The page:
Among the private and public museums you should not miss are the Altes Neues Museum, the Jewish Museum, and the Neue National Galerie. The Pergamon Museum has a stunning new exhibition that opened in September. “Pergamon. Panorama of the Ancient City” takes you back to 129 AD to the ancient Greek-Roman city in Western Turkey. A photo-realistic 360 degree panorama with simulations of sunrise and sunset accompanied by ambient sounds enables you to experience a whole day in this once-thriving ancient city, located near present-day Bergama Turkey, about 60 miles north of Izmir. (Tickets at www.visitberlin.de). For detailed information about museum visits, get a copy of Lonely Planet’s Berlin guide which is one of the most up-to-date and carefully fact checked guides to the city.
When it comes to a hotel, go where the rock stars go – and that can only mean the nhow hotel, a bright, shiny, totally futuristic new-look hotel with pink pods in the entry way, pink, blue or gray pastel bedrooms, and electronic keyboards and guitars delivered to your room via room service.
Located on the banks of the Spree River, the hotel created a Freedom park with large concrete sections of the Berlin wall as well as a few new sculptures – one of Obama – on a terrace facing the river. The unconventional interior design is the creation of Karim Rashid whose sense of play and fun is in all 304 rooms and suites and extends to the little bonnets and uniforms of the hotel employees – all of whom seem incredibly young, informal, and friendly. Women at the reception desk wear extravagant pink bonnets while the doormen look as if they had just stepped out of a cabaret show. The only other nhow hotel is in Milan.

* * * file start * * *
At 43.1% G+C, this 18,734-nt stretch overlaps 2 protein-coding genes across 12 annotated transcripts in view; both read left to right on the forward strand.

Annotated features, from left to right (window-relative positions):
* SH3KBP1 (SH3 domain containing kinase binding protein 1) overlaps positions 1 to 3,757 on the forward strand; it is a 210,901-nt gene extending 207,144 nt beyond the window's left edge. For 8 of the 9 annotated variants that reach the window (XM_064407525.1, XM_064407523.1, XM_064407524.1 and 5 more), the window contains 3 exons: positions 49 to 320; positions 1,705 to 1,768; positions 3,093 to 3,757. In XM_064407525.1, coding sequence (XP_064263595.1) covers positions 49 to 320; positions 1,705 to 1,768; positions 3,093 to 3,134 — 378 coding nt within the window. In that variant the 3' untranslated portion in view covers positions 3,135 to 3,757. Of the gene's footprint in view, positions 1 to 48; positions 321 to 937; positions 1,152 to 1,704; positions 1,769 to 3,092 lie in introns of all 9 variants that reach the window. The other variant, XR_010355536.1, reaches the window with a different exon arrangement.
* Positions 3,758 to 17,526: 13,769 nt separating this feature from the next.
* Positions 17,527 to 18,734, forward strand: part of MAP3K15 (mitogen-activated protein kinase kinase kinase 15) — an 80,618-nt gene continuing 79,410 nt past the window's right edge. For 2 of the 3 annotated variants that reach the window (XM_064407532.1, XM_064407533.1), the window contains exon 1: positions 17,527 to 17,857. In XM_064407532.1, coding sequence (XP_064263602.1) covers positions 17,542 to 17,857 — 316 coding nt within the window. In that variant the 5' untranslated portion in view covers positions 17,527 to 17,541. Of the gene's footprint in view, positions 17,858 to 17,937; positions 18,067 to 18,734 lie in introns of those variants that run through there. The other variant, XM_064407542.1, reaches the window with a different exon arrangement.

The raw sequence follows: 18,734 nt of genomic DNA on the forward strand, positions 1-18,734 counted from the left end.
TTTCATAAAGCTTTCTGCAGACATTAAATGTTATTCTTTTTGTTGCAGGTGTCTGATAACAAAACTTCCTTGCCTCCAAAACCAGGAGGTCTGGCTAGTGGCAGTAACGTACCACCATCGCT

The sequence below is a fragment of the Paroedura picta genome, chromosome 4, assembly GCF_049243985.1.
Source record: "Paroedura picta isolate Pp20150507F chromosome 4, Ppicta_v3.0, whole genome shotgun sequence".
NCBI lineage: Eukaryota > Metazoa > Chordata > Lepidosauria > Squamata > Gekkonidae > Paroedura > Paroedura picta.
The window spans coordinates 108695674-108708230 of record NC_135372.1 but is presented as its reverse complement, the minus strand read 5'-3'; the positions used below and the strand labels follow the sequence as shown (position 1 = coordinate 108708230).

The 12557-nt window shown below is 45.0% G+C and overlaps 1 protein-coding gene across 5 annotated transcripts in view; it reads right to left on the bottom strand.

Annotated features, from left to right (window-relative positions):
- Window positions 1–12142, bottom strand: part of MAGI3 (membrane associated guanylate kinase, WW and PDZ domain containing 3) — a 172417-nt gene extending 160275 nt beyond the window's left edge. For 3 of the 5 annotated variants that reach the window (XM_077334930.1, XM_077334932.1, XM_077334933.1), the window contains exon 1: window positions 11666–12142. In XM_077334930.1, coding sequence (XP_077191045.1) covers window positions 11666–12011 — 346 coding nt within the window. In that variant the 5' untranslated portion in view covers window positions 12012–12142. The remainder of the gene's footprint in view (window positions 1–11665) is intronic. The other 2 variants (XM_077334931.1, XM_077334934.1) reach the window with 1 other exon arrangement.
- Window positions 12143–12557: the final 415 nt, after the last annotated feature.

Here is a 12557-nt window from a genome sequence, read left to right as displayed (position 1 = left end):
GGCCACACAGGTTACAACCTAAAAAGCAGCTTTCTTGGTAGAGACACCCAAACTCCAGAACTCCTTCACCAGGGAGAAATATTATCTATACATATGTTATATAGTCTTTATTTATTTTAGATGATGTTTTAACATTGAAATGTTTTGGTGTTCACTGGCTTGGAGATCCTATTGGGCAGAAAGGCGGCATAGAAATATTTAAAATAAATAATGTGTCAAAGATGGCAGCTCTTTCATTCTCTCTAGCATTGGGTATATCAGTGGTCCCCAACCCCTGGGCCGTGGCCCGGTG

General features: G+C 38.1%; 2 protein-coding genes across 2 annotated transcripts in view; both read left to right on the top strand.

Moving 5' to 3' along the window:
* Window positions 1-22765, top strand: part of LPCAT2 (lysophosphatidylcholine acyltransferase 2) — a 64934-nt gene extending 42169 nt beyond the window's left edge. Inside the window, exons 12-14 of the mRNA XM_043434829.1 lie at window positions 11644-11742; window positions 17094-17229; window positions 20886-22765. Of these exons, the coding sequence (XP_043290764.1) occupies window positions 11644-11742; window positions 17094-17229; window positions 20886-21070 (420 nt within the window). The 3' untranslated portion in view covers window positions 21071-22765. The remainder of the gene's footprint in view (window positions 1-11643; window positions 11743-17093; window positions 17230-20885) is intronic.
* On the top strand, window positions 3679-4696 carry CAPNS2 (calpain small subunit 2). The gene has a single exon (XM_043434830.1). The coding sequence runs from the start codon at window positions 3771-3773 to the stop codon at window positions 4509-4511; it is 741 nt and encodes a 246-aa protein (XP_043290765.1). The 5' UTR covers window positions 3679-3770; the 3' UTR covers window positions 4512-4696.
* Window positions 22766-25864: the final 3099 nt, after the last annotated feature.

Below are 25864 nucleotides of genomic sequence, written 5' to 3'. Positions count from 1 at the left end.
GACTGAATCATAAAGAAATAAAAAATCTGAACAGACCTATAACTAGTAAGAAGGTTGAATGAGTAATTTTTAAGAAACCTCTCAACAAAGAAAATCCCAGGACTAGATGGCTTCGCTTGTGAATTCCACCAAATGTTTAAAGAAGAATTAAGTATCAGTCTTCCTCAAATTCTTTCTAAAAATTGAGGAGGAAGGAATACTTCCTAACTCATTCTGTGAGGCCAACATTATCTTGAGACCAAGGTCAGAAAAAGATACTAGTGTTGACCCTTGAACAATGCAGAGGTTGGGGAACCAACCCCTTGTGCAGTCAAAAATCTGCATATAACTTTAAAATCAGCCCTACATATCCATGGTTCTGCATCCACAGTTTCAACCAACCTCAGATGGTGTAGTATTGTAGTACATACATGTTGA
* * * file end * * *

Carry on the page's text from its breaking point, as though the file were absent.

Closer to the center and especially convenient to Museum Island and the opera house is the Hotel de Rome, a totally updated 19th-century former bank building in the Mitte district with 146 rooms and suites. Best bets are the spa, the roof garden, and the central location.
With restaurants opening and closing like subway doors, get some foodie advice from gastro guide Henrik Tidefjard. From funky to fine dining, go with him on a roaming Gastro Riverside Tour. Be sure to give him some idea of your budget, and he’ll do the rest.
Many thanks to Air Berlin which graciously arranged for my flights. Air Berlin has non-stop flights to Berlin from JFK and Miami. From Ft.Meyers, Los Angeles, , and San Francisco AB flies to Berlin via Dusseldorf. Typically, AB is competitively priced compared to other carriers, especially in its quite comfortable Business Class. Next year the new Berlin airport is scheduled to make its debut so many airlines including Air Berlin are expected to increase service.
Bobbie Leigh has written for many national publications including The Wall Street Journal, Travel & Leisure, and Departures. Currently she is a New York correspondent for Art & Antiques.